The extremely popular survival games like Rust, Ark: Survival Evolved, and 7 Days To Die have been dominant on Steam since the addition of Early Access on the platform. Early Access is occasionally controversial, with some developers taking far longer than expected to leave the Early Access state, and some games even being abandoned whilst in the state, with players being left without refunds - The Stomping Land is most notable for this.
Valheim is yet another early access survival game that has seen success, basking in explosive popularity typical of titles in its genre - in its first week of Steam Early Access, it sold one million copies. The title is currently PC only, with the developers having no plans to release on other platforms. It is also in a very, very playable state, with content comparable to many similar titles that were in Early Access for years before release.
In Valheim you play as a battle-slain Viking whose soul has been taken to the tenth Norse world, tasked with surviving in this huge procedurally-generated world whilst fighting primordial bosses from myth and legend. The world has an excellent variety of environments, including the grassy Meadows you start in, the foreboding Black Forest, and the snowy Mountains, as well as the self-explanatory Ocean, and more. These environments are presented with fairly low-resolution textures, meant to mimic games from the PS1 era, but also using modern lighting and particle effects, creating an overall unique visual style. The soundtrack also shifts depending on which area you are in, and reminds me most of The Elder Scrolls IV: Oblivion.
Valheim doesn't hold your hand much, with your only in-game guide being the crow Mugin, who appears occasionally to explain how to use the workbench or hint where to go next, as well as stone tablets scattered across the world, which offer cryptic advice. As such, the early-game of Valheim can lack direction. You're told to seek out the altar to Eikthyr so you can fight him and progress, but are mostly on your own, unless you bring some friends.
It's worth noting that Valheim is meant to be multiplayer, with 2-10 players, similar to many other survival games, although it can be played single player. I played it with a friend, which definitely enhanced the experience: fighting the game's bosses became a lot easier, as did hunting and gathering resources with two Vikings rather than one. And, you know, it's fun playing with your friends.
The classic mechanics present in other survival games are present here, refined to avoid the mistakes made years ago. Crafting is straightforward and uses a menu, and various workbenches have to be crafted to allow you to create new weapons and armour. Eating isn't technically necessary, as you won't die if you don't eat, instead gaining buffs to your stamina and health if you do - you'll have a much harder time if you don't, basically. On top of this, it gets cold and dark, and more enemies spawn during the night, so it's recommended for you to take shelter and sleep, as the cold results in debuffs to your stamina, making it more dangerous to explore.
One of the more unique mechanics in Valheim is its skill system, similar to Runescape and (oddly) Final Fantasy II. Skills improve as you use them - cutting down trees improves your woodcutting, jumping improves your jumping, shooting things with your bow improves your archery, and so on. Progress is faster early on, as you'd expect, and creates a real sense of progression as your character's skills improve.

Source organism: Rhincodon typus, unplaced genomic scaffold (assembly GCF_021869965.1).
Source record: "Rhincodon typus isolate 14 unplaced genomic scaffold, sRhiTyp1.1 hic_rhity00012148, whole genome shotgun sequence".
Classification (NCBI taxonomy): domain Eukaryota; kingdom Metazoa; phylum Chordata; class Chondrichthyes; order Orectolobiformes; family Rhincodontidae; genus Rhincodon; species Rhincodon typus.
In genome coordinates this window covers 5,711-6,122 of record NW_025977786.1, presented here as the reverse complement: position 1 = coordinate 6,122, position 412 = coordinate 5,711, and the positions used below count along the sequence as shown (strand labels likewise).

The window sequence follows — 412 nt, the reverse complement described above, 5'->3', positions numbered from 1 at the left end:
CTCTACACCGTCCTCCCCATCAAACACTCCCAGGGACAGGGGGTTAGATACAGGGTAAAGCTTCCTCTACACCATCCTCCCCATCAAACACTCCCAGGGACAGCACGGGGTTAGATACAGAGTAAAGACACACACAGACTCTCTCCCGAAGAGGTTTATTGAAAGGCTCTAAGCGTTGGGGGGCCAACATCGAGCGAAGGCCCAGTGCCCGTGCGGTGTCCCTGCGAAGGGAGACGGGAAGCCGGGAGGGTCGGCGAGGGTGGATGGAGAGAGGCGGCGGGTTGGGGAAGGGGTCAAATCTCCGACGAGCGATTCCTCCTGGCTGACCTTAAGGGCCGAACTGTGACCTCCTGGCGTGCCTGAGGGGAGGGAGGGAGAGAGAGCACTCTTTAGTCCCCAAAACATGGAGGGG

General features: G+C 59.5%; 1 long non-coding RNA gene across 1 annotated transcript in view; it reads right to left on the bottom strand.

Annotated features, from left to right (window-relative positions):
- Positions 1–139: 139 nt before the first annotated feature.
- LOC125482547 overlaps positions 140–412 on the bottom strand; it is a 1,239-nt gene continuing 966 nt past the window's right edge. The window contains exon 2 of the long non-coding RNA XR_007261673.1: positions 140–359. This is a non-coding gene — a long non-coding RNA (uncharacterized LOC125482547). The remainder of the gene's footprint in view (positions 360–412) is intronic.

Combat is fairly basic at first, which makes sense given the weakness of early game enemies. You can block, parry, and dodge attacks from enemies, all of which uses stamina, as does attacking them. Blocking in particular is quite strong and requires limited skill, on the other hand, parrying requires blocking at the right time to stagger the enemy. Staggering the enemy is particularly strong when you have a large group as they can then jump on the staggered enemy, beating them quite easily.
Building in Valheim is a little awkward, as is usual for these sorts of survival games. You have to craft a hammer to build, which you then use to choose the walls or objects you want to build, rotating them with the mouse wheel when controlling with mouse and keyboard. Building a roof is quite difficult. It took me a while to realise you couldn't use the wood flooring to create a flat roof, and had to use thatch. Figuring out a decent ventilation system, which stops your character from suffocating due to smoke build-up, whilst not letting rain fall on important things is a challenge, made worse by the claustrophobic feeling of the camera when inside. This claustrophobia is also present when exploring the underground Burial Grounds, which is appropriate for the circumstances yet still frustrating.
Early game is a little boring as well, although this criticism is true for many similar games. You spend most of the early game gathering wood, unless you skip the step of making a proper shelter and go straight to fighting the first boss. The second boss is quite a difficulty spike and requires a lot more preparation than the first, which could be seen as a fault in the game's pacing, although the stronger enemies you encounter in the Black Forest should make it clear to the player that upgrades to their equipment are needed.
The sense of wonder created when exploring Valheim is unique when compared to similar games in the survival genre, and fully evokes the feeling of a fantasy world. As the game updates we can only expect further improvements on what is already a game rich with content, making it well worth an Early Access exploration.
Loading next content